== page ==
CMA launches probe into Worcester Bosch following ‘greenwashing’ boiler claims

CMA launches probe into Worcester Bosch following ‘greenwashing’ boiler claims

17 Oct    Finance News, News

The competition watchdog is to investigate boiler brand Worcester Bosch over whether it misled shoppers with confusing or inaccurate green claims.

The Competition and Markets Authority (CMA) said the investigation will focus on whether marketing claims for the firm’s so-called “hydrogen-blend ready” home boilers, which cost between £1,500 and £3,200, may mislead consumers into thinking they are more environmentally friendly than they are.

Marketing claims that the boilers could run on a blend of 20% hydrogen and natural gas may have given the impression that this was a special feature, despite all boilers in the UK being legally required to operate this way since the mid-1990s, the watchdog said.

It will also look at information given by Worcester Bosch about the use of hydrogen for home heating in the UK, which is not currently available and its introduction potentially years away and dependent on future government decisions.

Descriptions and information about the environmental benefits of “hydrogen-blend ready” boilers may also falsely suggest that these boilers would reduce a household’s carbon footprint, the CMA said.

This investigation is part of wider work by the CMA into consumer protection in the green heating and insulation sector.

The watchdog published a report earlier this year which highlighted concerns that a number of businesses were making potentially misleading claims online about hydrogen use in boilers and put the sector on notice for further action.

It has also written to 12 other businesses that sell “hydrogen-blend” boilers after reviewing their marketing, to warn them that they could be breaching consumer protection law and to remind them of their legal obligations.

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George Lusty, senior director for consumer protection at the CMA, said: “Businesses need to be clear about the environmental credentials of the products they’re selling. This is especially important for heating products like home boilers, which are an expensive and long-term purchase.

“We set out our concerns earlier this year about businesses marketing boilers as ‘hydrogen-blend’. We’ll now be scrutinising green claims from Worcester Bosch to see if they mislead shoppers.

“In the meantime, we’ll continue to keep a close eye on practices in the sector.”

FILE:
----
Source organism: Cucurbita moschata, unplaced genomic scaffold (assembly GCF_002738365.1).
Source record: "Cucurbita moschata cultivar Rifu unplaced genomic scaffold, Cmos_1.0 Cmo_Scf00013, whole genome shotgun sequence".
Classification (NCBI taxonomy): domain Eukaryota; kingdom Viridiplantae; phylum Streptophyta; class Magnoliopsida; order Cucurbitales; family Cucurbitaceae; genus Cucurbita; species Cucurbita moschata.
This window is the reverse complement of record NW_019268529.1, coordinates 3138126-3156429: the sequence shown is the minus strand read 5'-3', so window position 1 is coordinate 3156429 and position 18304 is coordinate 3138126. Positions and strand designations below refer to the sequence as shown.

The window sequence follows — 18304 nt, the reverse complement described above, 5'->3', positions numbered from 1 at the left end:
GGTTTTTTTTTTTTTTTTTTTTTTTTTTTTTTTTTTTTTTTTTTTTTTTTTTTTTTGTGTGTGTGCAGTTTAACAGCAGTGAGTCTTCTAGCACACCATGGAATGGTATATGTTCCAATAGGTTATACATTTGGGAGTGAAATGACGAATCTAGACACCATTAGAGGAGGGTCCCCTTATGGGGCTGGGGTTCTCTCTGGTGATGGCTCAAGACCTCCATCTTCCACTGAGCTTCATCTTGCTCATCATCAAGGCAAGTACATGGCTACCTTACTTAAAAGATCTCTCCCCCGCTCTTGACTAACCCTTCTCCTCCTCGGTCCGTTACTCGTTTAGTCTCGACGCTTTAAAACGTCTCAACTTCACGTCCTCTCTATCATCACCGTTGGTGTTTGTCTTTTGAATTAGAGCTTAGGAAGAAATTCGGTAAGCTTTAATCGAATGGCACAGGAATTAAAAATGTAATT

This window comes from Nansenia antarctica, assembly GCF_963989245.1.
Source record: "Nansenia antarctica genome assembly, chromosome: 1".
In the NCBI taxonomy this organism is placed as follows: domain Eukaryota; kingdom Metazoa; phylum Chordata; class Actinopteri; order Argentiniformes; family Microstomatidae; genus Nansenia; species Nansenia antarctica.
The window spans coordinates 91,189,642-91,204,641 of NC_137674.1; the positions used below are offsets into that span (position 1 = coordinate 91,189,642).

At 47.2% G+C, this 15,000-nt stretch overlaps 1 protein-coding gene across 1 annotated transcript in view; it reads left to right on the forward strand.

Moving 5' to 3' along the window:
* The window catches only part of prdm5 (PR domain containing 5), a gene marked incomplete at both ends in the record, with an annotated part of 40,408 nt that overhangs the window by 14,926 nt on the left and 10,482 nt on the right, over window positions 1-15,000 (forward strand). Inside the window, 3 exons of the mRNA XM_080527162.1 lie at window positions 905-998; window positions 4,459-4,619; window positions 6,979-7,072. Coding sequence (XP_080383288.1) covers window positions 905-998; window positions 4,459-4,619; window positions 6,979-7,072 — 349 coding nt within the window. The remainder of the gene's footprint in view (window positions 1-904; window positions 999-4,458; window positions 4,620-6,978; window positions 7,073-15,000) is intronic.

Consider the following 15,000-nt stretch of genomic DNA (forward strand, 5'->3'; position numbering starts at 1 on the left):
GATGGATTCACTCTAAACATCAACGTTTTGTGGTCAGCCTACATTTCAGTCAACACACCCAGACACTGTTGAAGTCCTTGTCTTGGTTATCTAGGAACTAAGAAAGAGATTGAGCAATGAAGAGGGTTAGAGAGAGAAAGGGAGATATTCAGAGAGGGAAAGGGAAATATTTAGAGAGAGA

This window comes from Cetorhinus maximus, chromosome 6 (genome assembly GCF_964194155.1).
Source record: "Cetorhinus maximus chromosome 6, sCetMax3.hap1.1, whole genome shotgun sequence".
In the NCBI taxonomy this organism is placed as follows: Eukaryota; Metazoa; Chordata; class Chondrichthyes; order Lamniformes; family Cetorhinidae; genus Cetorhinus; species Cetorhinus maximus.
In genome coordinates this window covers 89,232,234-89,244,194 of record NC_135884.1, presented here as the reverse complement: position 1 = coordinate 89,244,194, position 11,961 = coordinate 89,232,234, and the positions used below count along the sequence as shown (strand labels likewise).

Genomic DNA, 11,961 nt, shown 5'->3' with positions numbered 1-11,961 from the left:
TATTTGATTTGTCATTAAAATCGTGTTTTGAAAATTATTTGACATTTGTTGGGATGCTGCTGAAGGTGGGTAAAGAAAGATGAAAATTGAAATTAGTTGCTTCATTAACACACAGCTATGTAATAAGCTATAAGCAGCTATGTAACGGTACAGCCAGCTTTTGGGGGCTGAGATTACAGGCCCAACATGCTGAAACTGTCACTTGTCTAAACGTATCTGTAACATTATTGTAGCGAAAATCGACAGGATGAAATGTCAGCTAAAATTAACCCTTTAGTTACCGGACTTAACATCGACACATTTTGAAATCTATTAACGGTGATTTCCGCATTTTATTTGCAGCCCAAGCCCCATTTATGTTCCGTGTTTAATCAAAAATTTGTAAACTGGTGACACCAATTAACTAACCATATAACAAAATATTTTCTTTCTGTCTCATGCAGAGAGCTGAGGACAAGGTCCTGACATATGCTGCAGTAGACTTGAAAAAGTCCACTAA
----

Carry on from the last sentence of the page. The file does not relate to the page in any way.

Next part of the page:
Worcester Bosch said: “We are in receipt of notice of investigation from the CMA and are assisting them in full with provision of information as requested.”

Analysts were quick to criticise Worcester Bosch, accusing it of falling into the trap of so-called ‘greenwashing.’

Kate Gee, partner and greenwashing lawyer at law firm Signature Litigation: “The CMA’s investigation will focus on Worcester Bosch’s so-called ‘hydrogen-blend ready’ home boilers, and assess whether Bosch’s marketing materials overstate the boilers’ environmental credentials and mislead potential purchasers.

The investigation highlights the need for companies to keep their ESG obligations front and centre in board-level decisions, policymaking and implementation at every level of the organisation. Companies must ensure that their products, product information and marketing materials do not give confusing, misleading or inaccurate information about environmental credentials and can – if pressed – withstand regulatory scrutiny.

The incentive to greenwash stems from increased consumer demand for sustainable products and commercial activities. At the same time, there is increasing regulatory and industry pressure to provide environmentally responsible products and services, as evidenced by developing environmental, social and corporate governance (ESG) frameworks.
This has resulted in greater scrutiny and high-profile court proceedings relating to greenwashing and other ESG issues, brought by affected customers, by regulatory bodies or by activist groups.”

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